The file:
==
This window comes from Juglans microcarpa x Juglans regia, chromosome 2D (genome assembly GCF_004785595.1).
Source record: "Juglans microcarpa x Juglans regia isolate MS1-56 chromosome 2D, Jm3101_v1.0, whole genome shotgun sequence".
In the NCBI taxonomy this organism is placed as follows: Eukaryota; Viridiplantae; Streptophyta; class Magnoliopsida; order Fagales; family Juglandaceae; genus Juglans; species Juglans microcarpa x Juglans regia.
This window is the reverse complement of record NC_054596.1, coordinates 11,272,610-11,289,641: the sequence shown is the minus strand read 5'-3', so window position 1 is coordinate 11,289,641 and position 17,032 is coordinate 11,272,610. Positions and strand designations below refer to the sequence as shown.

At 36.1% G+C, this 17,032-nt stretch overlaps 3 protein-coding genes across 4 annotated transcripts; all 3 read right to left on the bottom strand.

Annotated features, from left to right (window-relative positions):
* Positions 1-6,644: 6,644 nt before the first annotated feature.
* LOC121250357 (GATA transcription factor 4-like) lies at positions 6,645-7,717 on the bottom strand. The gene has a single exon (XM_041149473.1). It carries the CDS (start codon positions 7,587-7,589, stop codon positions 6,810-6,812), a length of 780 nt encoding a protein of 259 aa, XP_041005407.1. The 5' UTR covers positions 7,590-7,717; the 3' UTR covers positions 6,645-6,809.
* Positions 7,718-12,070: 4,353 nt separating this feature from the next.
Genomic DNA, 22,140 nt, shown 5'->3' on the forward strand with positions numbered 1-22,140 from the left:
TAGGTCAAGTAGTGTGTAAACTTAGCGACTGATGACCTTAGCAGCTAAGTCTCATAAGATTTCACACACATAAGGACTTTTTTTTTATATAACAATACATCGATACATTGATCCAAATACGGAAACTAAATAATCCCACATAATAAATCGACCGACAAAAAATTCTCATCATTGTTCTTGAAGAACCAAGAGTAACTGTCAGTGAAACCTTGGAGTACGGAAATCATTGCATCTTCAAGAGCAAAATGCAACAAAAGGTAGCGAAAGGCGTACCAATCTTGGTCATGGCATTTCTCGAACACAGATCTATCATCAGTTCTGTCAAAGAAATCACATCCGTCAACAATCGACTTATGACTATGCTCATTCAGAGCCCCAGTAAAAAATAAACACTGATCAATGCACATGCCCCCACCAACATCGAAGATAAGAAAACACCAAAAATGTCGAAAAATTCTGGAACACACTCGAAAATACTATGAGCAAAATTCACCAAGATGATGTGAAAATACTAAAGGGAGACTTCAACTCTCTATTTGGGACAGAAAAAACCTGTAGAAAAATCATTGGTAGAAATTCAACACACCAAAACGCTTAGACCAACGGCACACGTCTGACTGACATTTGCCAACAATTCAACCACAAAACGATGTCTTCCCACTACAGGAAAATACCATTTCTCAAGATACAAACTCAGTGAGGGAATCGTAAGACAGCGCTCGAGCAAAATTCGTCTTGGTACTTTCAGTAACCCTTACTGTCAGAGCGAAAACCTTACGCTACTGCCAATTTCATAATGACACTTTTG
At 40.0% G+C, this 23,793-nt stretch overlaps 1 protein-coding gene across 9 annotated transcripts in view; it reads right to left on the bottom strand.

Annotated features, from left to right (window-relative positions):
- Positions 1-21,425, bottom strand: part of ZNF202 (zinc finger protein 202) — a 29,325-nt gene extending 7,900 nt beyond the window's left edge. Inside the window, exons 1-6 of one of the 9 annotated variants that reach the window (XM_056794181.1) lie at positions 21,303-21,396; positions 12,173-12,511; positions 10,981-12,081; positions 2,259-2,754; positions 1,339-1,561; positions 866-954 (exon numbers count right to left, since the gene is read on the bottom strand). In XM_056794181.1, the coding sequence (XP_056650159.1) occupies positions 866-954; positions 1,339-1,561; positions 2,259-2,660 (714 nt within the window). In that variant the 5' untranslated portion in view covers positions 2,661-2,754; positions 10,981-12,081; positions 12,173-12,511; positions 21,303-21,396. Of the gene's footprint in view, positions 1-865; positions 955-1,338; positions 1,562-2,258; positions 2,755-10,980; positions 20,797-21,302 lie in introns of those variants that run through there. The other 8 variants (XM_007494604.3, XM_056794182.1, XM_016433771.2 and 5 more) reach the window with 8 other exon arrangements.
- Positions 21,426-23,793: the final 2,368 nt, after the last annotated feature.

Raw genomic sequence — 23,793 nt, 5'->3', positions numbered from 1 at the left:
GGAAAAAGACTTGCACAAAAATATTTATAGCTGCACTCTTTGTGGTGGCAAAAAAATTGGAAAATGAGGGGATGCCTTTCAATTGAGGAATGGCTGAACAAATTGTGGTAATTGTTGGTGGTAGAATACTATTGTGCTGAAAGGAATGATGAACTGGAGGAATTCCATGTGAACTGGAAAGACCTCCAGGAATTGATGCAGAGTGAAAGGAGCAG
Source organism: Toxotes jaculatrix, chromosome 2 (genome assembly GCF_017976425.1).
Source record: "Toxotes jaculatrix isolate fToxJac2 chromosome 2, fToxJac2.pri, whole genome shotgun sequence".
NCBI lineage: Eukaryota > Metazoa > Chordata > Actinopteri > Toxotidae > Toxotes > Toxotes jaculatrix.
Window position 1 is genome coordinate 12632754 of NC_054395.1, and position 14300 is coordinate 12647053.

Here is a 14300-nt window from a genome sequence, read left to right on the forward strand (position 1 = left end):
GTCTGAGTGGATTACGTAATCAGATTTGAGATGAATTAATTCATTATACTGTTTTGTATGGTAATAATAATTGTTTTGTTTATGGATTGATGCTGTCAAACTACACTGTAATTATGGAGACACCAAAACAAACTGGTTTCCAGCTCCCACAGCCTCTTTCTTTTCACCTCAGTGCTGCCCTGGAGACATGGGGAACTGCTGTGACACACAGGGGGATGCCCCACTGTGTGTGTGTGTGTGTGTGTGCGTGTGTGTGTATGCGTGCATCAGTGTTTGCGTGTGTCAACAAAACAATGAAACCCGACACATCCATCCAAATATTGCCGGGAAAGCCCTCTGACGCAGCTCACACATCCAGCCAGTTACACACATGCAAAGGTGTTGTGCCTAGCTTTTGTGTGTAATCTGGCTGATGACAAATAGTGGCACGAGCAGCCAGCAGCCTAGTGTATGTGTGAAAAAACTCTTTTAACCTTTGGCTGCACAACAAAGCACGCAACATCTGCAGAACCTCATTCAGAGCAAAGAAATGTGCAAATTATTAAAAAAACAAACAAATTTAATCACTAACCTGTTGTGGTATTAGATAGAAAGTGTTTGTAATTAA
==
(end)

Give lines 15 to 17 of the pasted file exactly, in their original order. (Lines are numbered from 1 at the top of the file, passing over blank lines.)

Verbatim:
- Positions 21,426-23,793: the final 2,368 nt, after the last annotated feature.

Raw genomic sequence — 23,793 nt, 5'->3', positions numbered from 1 at the left:
GGAAAAAGACTTGCACAAAAATATTTATAGCTGCACTCTTTGTGGTGGCAAAAAAATTGGAAAATGAGGGGATGCCTTTCAATTGAGGAATGGCTGAACAAATTGTGGTAATTGTTGGTGGTAGAATACTATTGTGCTGAAAGGAATGATGAACTGGAGGAATTCCATGTGAACTGGAAAGACCTCCAGGAATTGATGCAGAGTGAAAGGAGCAG